New Zealand’s regional councils have just released a ‘think piece’ on the future of biodiversity management in New Zealand.
“Our native flora and fauna is a taonga that does much to define us as a nation. It’s also under threat, and we are losing ground in many cases. This timely thinkpiece suggests how we could better manage our indigenous biodiversity, with a particular focus on the role and work of regional councils.”
“This think piece canvasses all the big questions and proposes a way forward. The intention is to provoke thinking, discussion, debate and ultimately change. It’s been prepared for regional and unitary councils because of their role in biodiversity management, particularly on private land.”
It identifies five ‘shifts’ necessary to enhance the contribution regional councils can make – steps that will make the greatest difference to halting biodiversity decline in New Zealand. The five recommendations are:
- The need for strong leadership and clarity of roles and responsibilities.
- The need for agreement on where we should focus our efforts at national, regional and local level.
- The importance of a plan and delivering joined-up action across all players.
- The need to understand what success looks like, and how to measure it.
- The need for modern, fit-for-purpose frameworks, including legislation, to help to achieve our goals.
“Turning the tide will not be easy or simple. That may be why much has been written on the problem of biodiversity decline and much less written about possible solutions. However, we cannot allow complications and difficulties to overwhelm and paralyse us. We must work together on the things that will make the greatest difference.”
The report also recognises that there isn’t one answer for everywhere. Every region has its own challenges.
“There cannot be a one-size-fits-all solution. Threats vary and require different interventions depending on situation, location and context. However, a core message here is that the most urgent need is more active management. This requires a focus on actively managing the threats associated with biodiversity decline. And it almost always requires working alongside people, whether they’re individual landowners or communities. It means taking proactive and positive measures, such as fencing, pest and weed control or planting, to protect and enhance indigenous biodiversity.”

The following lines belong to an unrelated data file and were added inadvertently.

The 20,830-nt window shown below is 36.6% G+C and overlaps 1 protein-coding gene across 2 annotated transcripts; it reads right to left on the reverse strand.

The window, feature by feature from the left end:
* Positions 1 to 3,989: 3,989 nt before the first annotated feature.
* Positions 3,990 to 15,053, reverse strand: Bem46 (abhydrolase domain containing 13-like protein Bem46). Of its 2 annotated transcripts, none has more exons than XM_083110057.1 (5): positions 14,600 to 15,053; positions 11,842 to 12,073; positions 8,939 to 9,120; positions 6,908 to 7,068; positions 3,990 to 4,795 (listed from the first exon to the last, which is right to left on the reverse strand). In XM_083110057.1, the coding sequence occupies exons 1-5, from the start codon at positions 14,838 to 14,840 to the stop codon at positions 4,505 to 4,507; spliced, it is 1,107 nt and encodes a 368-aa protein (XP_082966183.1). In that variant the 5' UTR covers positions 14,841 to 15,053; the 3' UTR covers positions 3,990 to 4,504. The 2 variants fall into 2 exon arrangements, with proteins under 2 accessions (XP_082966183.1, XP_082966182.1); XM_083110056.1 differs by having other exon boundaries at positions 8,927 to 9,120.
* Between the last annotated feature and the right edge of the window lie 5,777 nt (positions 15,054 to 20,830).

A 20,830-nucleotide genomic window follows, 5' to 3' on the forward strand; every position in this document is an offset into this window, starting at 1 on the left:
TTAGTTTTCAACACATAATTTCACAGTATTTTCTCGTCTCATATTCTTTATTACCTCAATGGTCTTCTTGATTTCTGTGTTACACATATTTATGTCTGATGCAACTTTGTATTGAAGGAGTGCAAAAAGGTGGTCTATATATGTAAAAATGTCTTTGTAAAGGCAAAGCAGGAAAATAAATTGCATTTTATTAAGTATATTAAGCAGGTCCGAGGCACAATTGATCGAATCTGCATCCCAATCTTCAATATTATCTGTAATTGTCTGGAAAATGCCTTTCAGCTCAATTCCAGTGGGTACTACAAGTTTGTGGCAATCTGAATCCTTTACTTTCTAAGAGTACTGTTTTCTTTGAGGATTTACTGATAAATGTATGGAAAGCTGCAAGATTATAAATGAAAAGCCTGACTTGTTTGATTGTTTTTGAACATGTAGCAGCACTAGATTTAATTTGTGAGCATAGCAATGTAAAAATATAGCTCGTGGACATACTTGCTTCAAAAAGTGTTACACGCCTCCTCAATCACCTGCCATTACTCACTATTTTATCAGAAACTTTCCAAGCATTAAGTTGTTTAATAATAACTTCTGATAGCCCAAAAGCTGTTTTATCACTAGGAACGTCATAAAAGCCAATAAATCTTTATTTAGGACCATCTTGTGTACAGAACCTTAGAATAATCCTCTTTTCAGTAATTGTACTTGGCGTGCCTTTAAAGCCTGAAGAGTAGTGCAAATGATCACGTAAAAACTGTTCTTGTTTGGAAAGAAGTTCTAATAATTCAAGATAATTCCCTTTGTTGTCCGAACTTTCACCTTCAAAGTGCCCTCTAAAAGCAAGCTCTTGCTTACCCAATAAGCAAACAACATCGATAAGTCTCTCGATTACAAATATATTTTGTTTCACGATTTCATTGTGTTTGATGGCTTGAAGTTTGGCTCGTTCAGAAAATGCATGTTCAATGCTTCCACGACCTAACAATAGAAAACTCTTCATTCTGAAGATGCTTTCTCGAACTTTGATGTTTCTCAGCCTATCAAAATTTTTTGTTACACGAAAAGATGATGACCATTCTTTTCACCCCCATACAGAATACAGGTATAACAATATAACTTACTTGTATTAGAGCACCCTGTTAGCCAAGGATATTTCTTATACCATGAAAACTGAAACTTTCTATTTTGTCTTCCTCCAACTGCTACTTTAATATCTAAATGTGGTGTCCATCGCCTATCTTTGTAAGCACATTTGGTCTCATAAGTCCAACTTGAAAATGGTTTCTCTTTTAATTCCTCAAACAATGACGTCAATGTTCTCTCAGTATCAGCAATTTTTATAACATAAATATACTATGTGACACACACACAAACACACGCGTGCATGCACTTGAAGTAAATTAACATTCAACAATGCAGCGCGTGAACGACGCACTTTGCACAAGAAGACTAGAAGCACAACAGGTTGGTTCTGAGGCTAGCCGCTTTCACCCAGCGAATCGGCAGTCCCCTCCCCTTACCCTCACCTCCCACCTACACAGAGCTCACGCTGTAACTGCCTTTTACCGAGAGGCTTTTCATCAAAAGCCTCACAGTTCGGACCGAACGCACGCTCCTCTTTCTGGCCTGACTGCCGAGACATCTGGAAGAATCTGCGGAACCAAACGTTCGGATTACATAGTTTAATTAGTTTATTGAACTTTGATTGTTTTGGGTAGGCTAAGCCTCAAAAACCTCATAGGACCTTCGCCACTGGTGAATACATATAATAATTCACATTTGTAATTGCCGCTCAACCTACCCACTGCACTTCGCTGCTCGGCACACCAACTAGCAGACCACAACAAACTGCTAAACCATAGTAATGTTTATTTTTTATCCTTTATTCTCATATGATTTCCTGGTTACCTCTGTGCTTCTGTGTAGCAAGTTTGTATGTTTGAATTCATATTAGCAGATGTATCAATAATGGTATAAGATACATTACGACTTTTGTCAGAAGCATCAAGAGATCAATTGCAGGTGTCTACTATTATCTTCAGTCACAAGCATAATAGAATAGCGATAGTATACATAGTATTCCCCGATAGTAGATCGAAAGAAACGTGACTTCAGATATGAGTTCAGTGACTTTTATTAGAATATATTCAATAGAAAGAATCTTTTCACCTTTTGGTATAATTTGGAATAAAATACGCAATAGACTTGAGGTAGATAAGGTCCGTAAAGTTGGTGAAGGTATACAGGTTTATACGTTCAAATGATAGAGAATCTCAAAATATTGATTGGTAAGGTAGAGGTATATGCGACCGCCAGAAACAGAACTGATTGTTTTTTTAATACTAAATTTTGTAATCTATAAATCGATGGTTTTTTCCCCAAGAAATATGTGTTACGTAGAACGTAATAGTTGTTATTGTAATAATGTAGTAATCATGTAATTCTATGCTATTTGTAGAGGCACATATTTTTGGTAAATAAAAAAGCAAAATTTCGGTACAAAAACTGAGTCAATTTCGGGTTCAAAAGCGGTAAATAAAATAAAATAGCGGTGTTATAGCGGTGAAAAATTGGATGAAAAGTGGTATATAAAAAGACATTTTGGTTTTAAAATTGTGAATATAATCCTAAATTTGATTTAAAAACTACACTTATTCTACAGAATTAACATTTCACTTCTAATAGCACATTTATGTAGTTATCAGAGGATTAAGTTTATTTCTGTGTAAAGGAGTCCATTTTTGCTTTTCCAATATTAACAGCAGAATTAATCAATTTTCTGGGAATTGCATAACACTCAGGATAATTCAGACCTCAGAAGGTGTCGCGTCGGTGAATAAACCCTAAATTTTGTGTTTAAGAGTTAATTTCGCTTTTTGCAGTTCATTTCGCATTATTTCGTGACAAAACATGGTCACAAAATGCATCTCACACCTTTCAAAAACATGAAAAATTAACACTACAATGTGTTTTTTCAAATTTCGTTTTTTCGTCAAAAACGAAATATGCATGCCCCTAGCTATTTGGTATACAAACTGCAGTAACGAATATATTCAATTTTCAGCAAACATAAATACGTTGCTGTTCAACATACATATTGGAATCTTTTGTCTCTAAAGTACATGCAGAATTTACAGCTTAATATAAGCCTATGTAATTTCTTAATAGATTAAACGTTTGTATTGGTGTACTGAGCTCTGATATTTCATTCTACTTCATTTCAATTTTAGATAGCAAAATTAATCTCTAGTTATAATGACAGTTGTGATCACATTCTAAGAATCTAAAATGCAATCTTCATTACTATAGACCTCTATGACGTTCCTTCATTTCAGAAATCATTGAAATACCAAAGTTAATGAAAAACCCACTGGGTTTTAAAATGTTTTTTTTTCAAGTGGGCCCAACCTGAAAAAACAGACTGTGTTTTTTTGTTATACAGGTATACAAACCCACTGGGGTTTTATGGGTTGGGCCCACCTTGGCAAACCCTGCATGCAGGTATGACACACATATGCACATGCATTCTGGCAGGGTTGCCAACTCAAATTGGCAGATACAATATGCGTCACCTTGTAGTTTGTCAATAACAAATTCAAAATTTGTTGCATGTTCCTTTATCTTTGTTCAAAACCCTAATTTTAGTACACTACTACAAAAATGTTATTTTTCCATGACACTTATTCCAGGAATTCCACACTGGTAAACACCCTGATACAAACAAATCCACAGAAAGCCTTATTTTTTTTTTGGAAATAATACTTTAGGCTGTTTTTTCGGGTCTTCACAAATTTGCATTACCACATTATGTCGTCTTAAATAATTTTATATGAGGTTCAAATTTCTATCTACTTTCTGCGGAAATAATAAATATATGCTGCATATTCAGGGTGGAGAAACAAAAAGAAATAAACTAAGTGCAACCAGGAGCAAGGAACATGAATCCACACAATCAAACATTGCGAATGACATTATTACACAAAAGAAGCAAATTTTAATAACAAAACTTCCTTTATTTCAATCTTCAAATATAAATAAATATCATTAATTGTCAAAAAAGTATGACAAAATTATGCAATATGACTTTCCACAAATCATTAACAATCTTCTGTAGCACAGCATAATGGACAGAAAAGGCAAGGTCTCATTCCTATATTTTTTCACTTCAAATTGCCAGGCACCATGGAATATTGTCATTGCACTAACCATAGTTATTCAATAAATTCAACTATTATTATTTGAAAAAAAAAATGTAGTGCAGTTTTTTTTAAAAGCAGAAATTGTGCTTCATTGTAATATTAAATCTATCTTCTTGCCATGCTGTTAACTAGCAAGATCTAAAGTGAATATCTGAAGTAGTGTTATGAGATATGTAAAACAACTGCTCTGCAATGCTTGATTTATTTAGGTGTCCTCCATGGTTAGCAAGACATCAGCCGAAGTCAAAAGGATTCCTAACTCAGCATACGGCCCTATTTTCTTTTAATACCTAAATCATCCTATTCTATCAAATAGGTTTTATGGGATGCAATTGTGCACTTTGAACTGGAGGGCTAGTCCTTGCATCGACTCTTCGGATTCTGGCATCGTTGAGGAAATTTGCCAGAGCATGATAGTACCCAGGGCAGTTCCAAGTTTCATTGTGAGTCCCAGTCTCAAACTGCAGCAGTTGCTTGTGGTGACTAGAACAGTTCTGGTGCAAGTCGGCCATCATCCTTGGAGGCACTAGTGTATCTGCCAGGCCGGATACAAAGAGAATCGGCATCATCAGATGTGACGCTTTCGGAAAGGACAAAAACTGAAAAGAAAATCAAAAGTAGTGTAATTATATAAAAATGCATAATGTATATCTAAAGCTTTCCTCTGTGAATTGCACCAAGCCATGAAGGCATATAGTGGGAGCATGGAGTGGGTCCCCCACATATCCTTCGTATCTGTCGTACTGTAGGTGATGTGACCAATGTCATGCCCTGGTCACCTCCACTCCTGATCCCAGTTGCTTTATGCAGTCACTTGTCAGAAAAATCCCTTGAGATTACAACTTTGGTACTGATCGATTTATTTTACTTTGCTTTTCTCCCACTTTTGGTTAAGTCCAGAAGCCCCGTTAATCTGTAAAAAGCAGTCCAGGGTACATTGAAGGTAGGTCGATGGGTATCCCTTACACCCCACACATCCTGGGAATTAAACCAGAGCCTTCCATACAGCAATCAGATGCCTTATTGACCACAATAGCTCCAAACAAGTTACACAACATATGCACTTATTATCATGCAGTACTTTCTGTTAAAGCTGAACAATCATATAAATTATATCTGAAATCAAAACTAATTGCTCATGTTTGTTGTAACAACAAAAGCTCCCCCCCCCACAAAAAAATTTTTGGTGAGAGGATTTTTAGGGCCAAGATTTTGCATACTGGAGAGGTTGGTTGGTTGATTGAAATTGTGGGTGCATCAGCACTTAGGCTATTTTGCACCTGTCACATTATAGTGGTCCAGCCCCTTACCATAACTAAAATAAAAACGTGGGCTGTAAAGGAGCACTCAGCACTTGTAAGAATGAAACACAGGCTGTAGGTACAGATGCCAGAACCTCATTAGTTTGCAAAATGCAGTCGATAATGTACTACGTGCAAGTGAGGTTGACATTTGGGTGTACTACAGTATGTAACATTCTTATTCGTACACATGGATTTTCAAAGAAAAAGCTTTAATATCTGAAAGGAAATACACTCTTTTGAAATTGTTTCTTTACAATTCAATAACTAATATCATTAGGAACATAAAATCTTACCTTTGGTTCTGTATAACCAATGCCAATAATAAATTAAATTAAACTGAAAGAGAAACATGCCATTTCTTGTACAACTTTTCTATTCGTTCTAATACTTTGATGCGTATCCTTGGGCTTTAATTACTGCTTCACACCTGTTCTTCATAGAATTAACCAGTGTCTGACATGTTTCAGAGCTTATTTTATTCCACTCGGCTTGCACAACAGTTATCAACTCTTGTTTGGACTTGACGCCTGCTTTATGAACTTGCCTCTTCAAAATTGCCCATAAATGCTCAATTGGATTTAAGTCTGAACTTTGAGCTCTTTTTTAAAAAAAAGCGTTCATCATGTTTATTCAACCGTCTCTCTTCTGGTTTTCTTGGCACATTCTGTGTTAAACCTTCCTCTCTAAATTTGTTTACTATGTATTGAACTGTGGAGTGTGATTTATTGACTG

The report also recognises that the answer isn’t just to introduce more regulations!
“When you get people involved with biodiversity management, they invariably expand their knowledge about our native flora and fauna, and value it more highly. There is much research to suggest that working alongside people gets more effective results than forcing them with regulations, which at best can only ever achieve passive protection of biodiversity.”
“Regional councils are keen to work with others to enable the necessary changes to improve New Zealand’s biodiversity system. Some of these recommendations are just enhancements of ‘business as usual’. But others are new ideas that will challenge current thinking. Leadership and initiative will be required to make them reality.”
The report was written by Gerard Willis of Enfocus Limited with input from staff at a number of regional councils, along with Department of Conservation and Landcare Research researchers. The full ‘thinkpiece’ report can be viewed online:
Read more about landscape-scale biodiversity restoration: